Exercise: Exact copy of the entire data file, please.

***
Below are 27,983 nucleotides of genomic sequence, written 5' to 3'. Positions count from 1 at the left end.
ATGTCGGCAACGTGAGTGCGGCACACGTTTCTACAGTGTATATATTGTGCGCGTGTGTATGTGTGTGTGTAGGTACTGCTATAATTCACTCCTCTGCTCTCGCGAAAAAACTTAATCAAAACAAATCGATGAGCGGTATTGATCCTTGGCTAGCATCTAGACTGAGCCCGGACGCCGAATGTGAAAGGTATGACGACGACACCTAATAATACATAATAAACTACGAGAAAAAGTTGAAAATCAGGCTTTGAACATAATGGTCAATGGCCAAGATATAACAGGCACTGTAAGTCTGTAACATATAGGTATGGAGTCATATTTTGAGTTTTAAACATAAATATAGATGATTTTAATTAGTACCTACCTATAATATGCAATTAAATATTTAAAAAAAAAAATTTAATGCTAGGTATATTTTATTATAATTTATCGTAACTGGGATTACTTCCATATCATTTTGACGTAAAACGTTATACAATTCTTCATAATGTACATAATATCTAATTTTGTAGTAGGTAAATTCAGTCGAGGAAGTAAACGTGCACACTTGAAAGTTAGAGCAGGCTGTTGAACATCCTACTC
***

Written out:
Below are 27,983 nucleotides of genomic sequence, written 5' to 3'. Positions count from 1 at the left end.
ATGTCGGCAACGTGAGTGCGGCACACGTTTCTACAGTGTATATATTGTGCGCGTGTGTATGTGTGTGTGTAGGTACTGCTATAATTCACTCCTCTGCTCTCGCGAAAAAACTTAATCAAAACAAATCGATGAGCGGTATTGATCCTTGGCTAGCATCTAGACTGAGCCCGGACGCCGAATGTGAAAGGTATGACGACGACACCTAATAATACATAATAAACTACGAGAAAAAGTTGAAAATCAGGCTTTGAACATAATGGTCAATGGCCAAGATATAACAGGCACTGTAAGTCTGTAACATATAGGTATGGAGTCATATTTTGAGTTTTAAACATAAATATAGATGATTTTAATTAGTACCTACCTATAATATGCAATTAAATATTTAAAAAAAAAAATTTAATGCTAGGTATATTTTATTATAATTTATCGTAACTGGGATTACTTCCATATCATTTTGACGTAAAACGTTATACAATTCTTCATAATGTACATAATATCTAATTTTGTAGTAGGTAAATTCAGTCGAGGAAGTAAACGTGCACACTTGAAAGTTAGAGCAGGCTGTTGAACATCCTACTC